An ecosystem is a kind of mandala in which there are multiple relations that are all-powerful and instructive. Each figure in the mandala – a little mouse or bird (or little god or demon figure) – has an important position and a role to play. Though ecosystems can be described as hierarchical in terms of energy flow, from the standpoint of the whole all of its members are equal.
. . . We are all guests at the feast, and we are also the meal! All of biological nature can be seen as an enormous puja, a ceremony of offering and sharing.
As I was finishing a chapter in my forthcoming book, Faultlines, I encountered a compatible observation by Carl von Essen regarding what he called the “hunter’s trance.” Von Essen wrote
I thought I’d share this poem I wrote a couple of years ago. It was inspired by Pinkola Estes’ telling of the La Loba story–the woman who sings over the bones.
I ease my students into Beowulf by having them read the Anglo-Saxon poem 'The Wanderer' first. It's a great introduction to the warrior ethos that the longer narrative celebrates, but in a short form. It's a poem about grief but the first thing we'll notice is that the loss mourned isn't a partner, child or parent, but the narrator's leader.
Wyrd bið ful aræd! Fate always goes as it must!
The center of the warrior's life is a relationship the Roman historian Tacitus named comitatus when he first observed it in the continental Germanic tribes. A leader gained followers by offering them praise and treasures for courageous behaviour in battle. They rewarded him with their loyalty. It was the center of their lives; it also took a central role in the poetry of the era....
Ear (Ground) is loathsome to all men,
yet certainly the body will be set upon there,
the corpse grows cold, the soil accepts its pale bedfellow;
leaves fall, pleasures depart, men cease to be.
- Anglo-Saxon Rune Poem
I will be posting a follow-up to my thoughts on establishing a hearth, as promised, but in the meantime life has intervened and supplied a subject matter that has to take precedence, since it's all I can spare any degree of deep thought for right now. That subject, of course, is (as my title indicates) the one that naturally trumps all others: death....
Early Fall is upon us, and the year’s Wheel turns from harvest into the darkening time leading to Samhain. This reminds us that one great distinction between modern NeoPaganism and most contemporary religions is our different relationship to death. For the monotheistic traditions death entered into the world as a consequence of sin. As I understand Buddhism, death is one of many forms taken by suffering, and suffering is evidence something is amiss with embodied existence. The secular modern ‘religion’ of scientism hopes someday to enable us to achieve immortality, perhaps as consciousness encased within a computer.
Today many of the deceased are painted to look as if they are still alive, ‘sleeping,’ and their bodies buried in ornate caskets with comfy cushions to protect them for as long as possible from finding physical oneness with the earth. We mourn the loss of loved ones but we mourn from within a different context than do those who see death as a misfortune.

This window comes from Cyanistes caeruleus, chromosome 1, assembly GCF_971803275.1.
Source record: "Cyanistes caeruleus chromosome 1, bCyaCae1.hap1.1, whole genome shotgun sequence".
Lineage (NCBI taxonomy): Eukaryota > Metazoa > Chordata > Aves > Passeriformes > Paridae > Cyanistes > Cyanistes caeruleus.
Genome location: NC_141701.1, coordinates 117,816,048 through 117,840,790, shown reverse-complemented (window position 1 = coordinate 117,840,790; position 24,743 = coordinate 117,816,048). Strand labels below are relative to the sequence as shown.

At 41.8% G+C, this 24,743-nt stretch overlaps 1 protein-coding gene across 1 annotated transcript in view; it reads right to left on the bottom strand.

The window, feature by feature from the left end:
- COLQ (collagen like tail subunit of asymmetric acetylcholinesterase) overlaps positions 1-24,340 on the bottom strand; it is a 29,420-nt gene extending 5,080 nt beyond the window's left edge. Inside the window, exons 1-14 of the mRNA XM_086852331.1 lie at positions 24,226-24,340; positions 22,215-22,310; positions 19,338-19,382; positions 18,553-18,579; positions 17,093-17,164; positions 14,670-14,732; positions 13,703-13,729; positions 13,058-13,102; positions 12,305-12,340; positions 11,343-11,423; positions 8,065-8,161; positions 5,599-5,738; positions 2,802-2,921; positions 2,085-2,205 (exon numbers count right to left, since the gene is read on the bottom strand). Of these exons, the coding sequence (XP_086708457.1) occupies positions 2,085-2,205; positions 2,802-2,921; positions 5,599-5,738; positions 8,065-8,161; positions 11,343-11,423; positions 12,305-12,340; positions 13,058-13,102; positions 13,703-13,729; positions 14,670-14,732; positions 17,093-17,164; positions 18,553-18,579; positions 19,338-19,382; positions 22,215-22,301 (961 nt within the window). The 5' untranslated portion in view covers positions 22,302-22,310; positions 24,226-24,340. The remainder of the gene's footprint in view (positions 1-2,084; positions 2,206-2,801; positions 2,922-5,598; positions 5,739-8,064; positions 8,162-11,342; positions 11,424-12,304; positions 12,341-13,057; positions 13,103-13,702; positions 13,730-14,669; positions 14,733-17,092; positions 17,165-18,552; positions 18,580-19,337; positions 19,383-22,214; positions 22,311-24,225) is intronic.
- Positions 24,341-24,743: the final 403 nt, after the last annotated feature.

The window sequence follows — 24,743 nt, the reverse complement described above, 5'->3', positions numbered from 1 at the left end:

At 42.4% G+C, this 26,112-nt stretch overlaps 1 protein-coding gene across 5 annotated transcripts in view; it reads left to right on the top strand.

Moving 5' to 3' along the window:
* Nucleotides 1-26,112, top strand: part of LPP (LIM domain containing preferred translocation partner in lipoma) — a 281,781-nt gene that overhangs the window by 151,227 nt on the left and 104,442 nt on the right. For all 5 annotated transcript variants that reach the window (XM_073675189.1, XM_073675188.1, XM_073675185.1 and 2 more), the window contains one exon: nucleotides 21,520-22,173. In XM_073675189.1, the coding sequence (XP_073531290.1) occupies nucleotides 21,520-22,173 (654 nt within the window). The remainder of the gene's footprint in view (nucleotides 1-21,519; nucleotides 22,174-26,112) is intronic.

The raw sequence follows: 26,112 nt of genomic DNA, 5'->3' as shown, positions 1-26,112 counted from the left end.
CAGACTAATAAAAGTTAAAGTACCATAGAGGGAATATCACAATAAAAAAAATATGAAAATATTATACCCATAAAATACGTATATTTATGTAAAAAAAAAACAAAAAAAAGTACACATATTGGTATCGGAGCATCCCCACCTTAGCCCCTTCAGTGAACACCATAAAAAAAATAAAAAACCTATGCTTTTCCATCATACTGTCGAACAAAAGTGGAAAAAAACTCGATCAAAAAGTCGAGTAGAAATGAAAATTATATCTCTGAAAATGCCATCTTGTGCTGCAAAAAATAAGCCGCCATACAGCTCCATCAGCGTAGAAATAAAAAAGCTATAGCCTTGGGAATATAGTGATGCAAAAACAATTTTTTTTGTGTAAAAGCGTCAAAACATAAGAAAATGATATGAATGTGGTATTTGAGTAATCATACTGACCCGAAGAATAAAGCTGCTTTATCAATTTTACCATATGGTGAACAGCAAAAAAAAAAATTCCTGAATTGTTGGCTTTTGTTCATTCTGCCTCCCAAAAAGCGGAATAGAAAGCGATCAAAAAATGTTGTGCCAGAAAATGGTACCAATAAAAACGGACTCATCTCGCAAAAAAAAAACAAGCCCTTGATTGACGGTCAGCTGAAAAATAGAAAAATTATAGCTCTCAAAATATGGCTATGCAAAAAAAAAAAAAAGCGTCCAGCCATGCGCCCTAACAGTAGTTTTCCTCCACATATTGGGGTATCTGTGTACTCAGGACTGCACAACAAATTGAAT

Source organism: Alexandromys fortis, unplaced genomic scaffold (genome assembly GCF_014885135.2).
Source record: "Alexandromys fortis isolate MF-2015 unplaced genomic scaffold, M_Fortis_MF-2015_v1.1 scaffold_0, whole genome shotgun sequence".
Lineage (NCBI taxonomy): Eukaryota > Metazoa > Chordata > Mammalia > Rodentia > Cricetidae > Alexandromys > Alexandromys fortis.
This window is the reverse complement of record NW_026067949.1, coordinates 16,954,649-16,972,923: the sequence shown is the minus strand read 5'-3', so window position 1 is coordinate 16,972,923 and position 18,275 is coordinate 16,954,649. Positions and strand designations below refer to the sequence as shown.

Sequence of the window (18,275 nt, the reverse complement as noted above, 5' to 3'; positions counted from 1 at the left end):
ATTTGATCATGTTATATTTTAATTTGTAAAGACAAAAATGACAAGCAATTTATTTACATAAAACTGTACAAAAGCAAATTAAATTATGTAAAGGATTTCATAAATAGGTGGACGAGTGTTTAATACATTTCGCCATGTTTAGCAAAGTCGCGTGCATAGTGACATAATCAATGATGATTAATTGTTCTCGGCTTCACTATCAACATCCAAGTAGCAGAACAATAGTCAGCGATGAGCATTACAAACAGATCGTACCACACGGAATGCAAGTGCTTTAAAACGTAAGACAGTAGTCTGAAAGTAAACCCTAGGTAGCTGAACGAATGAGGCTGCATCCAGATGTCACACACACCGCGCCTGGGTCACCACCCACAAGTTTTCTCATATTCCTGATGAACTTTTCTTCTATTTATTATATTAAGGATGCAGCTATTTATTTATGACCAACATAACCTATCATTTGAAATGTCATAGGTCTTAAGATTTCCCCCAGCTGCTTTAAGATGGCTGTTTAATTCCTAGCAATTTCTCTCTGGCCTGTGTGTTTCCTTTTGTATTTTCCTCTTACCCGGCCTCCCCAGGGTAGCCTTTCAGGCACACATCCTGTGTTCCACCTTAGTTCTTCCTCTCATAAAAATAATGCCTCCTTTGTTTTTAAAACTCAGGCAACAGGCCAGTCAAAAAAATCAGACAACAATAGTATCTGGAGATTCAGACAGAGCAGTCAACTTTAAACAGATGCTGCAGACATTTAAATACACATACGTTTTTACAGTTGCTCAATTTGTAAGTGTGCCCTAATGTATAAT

We NeoPagans generally honor the powers of death with a Sabbat, Samhain. If two Sabbats are more symbolically important to our practice than any others, they are Beltane and Samhain. Separated by 6 months, they honor the two greatest themes of physical existence: life and death....
I got back from my city trip to Berlin late last night and I had planned on writing about some experiences from that trip, but I received my daily e-mail from a friend who informed me that his wife's cousin had taken his own life unexpectedly, and that his life was pretty hectic right now because of it. He would therefor need some time to get back to me. After that, the concept and act of suicide was set firmly in my mind and I could write about nothing else. So here is fair warning; this post is about suicide, it touches on depression, my interesting childhood and my opinion on suicide. If any of these are triggers for you, I would ask you to come back tomorrow. Also, and I will get back to this, depression lies.
I grew up in a household where the threat of suicide was prevalent. When I mentioned moving out, when I got angry, when something went wrong (especially if it was something I had caused--or for which I was blamed), I was stopped and the emotions repressed by a veiled or outright threat of suicide by my mother. I used to be angry about that, but as I got older, I understood that it was simply her only way to deal with the depression and personality disorders she was struggling with. She did try once, and it was a horrible experience for all involved. After that, though, I think she realized that no matter how miserable she was, she wasn't really going to go through with it. The threats only stopped when we agreed that she was only allowed to call me with a suicide threat if she really meant it. She never spoke of it again.
Through my experience with suicide, I have developed a very low patience threshold for people who use (the threat of) suicide as an excuse to get attention. For people in my social circle who honestly feel they might commit suicide, I am there. All I ask of them is that they ask for help if they need it. I will gladly give it. I'll get up in the middle of the night for weeks to talk them off of any ledge they might be on, but I need honesty and I will not be guilt tripped into helping them. I did that for at least ten years. I'm a very decent human being. If you need me, in any way, I will be there for you. You don't have to lie. But if you simply need attention, if you need a shoulder to cry on and someone to tell you what a miserable life you have and act shocked you have even considered the act of suicide, I am not the person to go to. I'm the person you go to for help, and to get you help.